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The Brilliant Path of Worldwide Kosen-rufu

Excerpts From Nichiren’s Writings in Volume 24

This installment, published in the October 21, 2020, issue of the Seikyo Shimbun, focuses on passages from Nichiren Daishonin’s writings that Ikeda Sensei discusses in volume 24 of The New Human Revolution.

Passage 1

“When he was alive, he was a Buddha in life, and now he is a Buddha in death. He is a Buddha in both life and death. This is what is meant by that most important doctrine called attaining Buddhahood in one’s present form.” (“Hell Is the Land of Tranquil Light,” The Writings of Nichiren Daishonin, vol. 1, p. 456)

Experiencing Joy in Life and Death

Illustration courtesy of Seikyo Press.

In 1976, Shin’ichi Yamamoto visited his ailing mother, Sachi, and studied Nichiren Daishonin’s teachings together with her.

Lying in her bed, Sachi nodded, her eyes shining, as she listened to her son. It was the first and last time that Shin’ichi would ever give a lecture on Buddhism to his mother.

Though his mother had pulled out of critical condition, Shin’ichi sensed that she didn’t have long to live. That’s why he wanted to take this opportunity to speak to her about the Buddhist perspective on life and death. …

“Those who strive tirelessly for kosen-rufu are Buddhas in life. They are able to spend their days in great joy, undefeated by adversity in any form. And after they die, they become Buddhas in death. That’s the great teaching of attaining Buddhahood in one’s present form.

“Life is joy and death is joy. We can experience eternity in absolute joy.

“Chant Nam-myoho-renge-kyo to the very end of your life, making your being shine like a magnificent setting sun, imbuing everything in golden hues.”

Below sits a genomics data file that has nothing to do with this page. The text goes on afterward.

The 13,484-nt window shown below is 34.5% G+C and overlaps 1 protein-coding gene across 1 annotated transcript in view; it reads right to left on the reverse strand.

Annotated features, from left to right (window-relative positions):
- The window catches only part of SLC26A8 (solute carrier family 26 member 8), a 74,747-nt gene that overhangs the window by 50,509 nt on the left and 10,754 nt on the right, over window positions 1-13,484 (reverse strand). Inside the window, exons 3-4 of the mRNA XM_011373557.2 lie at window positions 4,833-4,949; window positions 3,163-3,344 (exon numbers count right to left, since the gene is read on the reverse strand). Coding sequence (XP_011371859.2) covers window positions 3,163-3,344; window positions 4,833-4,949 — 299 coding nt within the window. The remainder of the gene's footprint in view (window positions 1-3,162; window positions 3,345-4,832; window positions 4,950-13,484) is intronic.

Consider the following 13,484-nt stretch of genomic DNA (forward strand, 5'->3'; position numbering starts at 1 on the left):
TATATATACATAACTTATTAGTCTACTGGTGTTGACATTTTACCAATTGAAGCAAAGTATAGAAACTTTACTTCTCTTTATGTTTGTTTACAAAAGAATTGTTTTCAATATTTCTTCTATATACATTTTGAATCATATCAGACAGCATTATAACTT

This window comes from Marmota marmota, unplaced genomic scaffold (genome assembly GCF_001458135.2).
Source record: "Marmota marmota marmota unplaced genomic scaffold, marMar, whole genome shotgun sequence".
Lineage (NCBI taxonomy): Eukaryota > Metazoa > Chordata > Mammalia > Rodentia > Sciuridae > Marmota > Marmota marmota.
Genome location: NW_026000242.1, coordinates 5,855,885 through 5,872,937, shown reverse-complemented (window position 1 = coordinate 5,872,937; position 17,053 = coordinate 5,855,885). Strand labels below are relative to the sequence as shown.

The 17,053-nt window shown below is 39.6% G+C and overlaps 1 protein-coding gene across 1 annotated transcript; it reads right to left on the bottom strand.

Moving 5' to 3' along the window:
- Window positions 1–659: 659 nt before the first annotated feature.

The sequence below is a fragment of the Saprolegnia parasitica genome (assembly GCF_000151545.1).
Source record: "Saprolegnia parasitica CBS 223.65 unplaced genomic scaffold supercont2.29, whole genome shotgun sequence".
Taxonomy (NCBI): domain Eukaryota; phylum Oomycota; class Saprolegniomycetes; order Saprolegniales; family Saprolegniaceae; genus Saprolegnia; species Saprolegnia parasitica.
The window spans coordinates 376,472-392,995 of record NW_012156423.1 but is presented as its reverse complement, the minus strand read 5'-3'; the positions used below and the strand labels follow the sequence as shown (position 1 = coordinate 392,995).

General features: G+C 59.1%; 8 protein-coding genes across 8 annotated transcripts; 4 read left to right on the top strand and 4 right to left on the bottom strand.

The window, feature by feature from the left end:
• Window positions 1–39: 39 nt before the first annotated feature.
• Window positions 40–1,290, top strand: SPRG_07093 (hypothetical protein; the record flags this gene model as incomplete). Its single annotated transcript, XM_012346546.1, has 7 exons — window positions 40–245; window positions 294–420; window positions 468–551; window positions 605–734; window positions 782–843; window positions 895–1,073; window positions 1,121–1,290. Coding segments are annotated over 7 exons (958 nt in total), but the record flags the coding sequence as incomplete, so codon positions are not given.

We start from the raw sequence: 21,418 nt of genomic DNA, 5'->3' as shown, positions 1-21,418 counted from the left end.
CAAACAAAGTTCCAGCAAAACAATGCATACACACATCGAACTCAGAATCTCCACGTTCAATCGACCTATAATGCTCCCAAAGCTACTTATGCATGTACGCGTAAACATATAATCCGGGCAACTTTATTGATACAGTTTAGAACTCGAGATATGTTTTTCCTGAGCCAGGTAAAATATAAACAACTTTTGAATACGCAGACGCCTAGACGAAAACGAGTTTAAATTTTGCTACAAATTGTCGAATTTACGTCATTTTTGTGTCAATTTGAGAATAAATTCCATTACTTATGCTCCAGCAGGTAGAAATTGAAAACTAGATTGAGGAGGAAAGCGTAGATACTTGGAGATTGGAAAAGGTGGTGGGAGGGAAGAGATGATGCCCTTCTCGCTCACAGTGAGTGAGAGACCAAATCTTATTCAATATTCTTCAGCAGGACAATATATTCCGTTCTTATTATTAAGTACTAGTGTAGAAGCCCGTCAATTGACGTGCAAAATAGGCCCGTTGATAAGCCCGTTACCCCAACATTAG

Soka mothers, living their lives as emissaries of the Buddha, are together forever with the sun of victory and happiness throughout the three existences.

When Shin’ichi finished speaking, he took his mother’s hand, and she responded to his clasp by squeezing tightly. …

The next day, Sachi said to family members: “I’ve experienced my share of regret and suffering in life, but I’ve won. I always hoped my children would make a positive contribution to society, and one of my children has really been able to make a difference. This makes me truly happy.” (The New Human Revolution, vol. 24, pp. 44–45)

Passage 2

“At first only Nichiren chanted Nam-myoho-renge-kyo, but then two, three, and a hundred followed, chanting and teaching others.” (“The True Aspect of All Phenomena,” WND-1, 385)

The Stand-alone Spirit: A Key Principle in Advancing Kosen-rufu

Illustration courtesy of Seikyo Press.

On January 5, 1977, the third installment of Shin’ichi Yamamoto’s lecture on “The True Aspect of All Phenomenon” was published in the Seikyo Shimbun, the Soka Gakkai’s daily newspaper.

“At all times, the fundamental and unchanging principle for kosen-rufu is the stand-alone spirit. The Daishonin and Mr. Makiguchi and Mr. Toda all bravely stood up alone. …

“Concretely speaking, the stand-alone spirit in this regard means for each of us to take full responsibility for the spread of the Mystic Law in our family, in our community and in every part of our environment.

“We all have relationships with family members, relatives and friends that are particular to each of us. From the perspective of the Mystic Law, those relationships are the realm of our mission, and they are profound bonds that connect our lives with others. … That’s what makes the principle of standing up alone so important. We should keep in mind that we are here now as emissaries of Nichiren Daishonin. As Bodhisattvas of the Earth, we need to stand up, each in our own place, and take action. Never forget that this is the only way kosen-rufu is realized.”

In our daily lives, introducing others to Buddhism is a very ordinary, and at the same time, extremely challenging activity. Because those around us know us so well, pretense and bluff won’t work. The only thing is to strive diligently with honesty, sincerity, perseverance and great passion while showing actual proof. These efforts are where the true essence of our Buddhist practice lies. (NHR-24, 151–52)

Volume 24: Chapter Four—Beacon

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